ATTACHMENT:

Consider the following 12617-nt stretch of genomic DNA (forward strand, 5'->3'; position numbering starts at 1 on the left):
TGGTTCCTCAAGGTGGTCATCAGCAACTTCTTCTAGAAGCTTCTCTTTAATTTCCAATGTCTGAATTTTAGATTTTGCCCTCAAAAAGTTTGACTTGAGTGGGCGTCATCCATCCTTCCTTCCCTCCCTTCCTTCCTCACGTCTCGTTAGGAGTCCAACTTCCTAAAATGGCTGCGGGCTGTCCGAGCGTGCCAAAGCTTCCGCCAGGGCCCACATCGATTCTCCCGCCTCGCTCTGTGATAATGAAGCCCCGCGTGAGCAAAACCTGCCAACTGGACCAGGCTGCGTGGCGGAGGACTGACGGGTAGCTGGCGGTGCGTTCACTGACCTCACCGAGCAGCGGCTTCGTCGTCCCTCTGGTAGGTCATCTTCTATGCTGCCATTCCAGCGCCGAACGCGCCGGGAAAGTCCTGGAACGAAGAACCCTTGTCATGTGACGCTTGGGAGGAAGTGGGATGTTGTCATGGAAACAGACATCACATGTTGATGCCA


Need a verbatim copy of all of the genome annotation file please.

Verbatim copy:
Consider the following 12617-nt stretch of genomic DNA (forward strand, 5'->3'; position numbering starts at 1 on the left):
TGGTTCCTCAAGGTGGTCATCAGCAACTTCTTCTAGAAGCTTCTCTTTAATTTCCAATGTCTGAATTTTAGATTTTGCCCTCAAAAAGTTTGACTTGAGTGGGCGTCATCCATCCTTCCTTCCCTCCCTTCCTTCCTCACGTCTCGTTAGGAGTCCAACTTCCTAAAATGGCTGCGGGCTGTCCGAGCGTGCCAAAGCTTCCGCCAGGGCCCACATCGATTCTCCCGCCTCGCTCTGTGATAATGAAGCCCCGCGTGAGCAAAACCTGCCAACTGGACCAGGCTGCGTGGCGGAGGACTGACGGGTAGCTGGCGGTGCGTTCACTGACCTCACCGAGCAGCGGCTTCGTCGTCCCTCTGGTAGGTCATCTTCTATGCTGCCATTCCAGCGCCGAACGCGCCGGGAAAGTCCTGGAACGAAGAACCCTTGTCATGTGACGCTTGGGAGGAAGTGGGATGTTGTCATGGAAACAGACATCACATGTTGATGCCA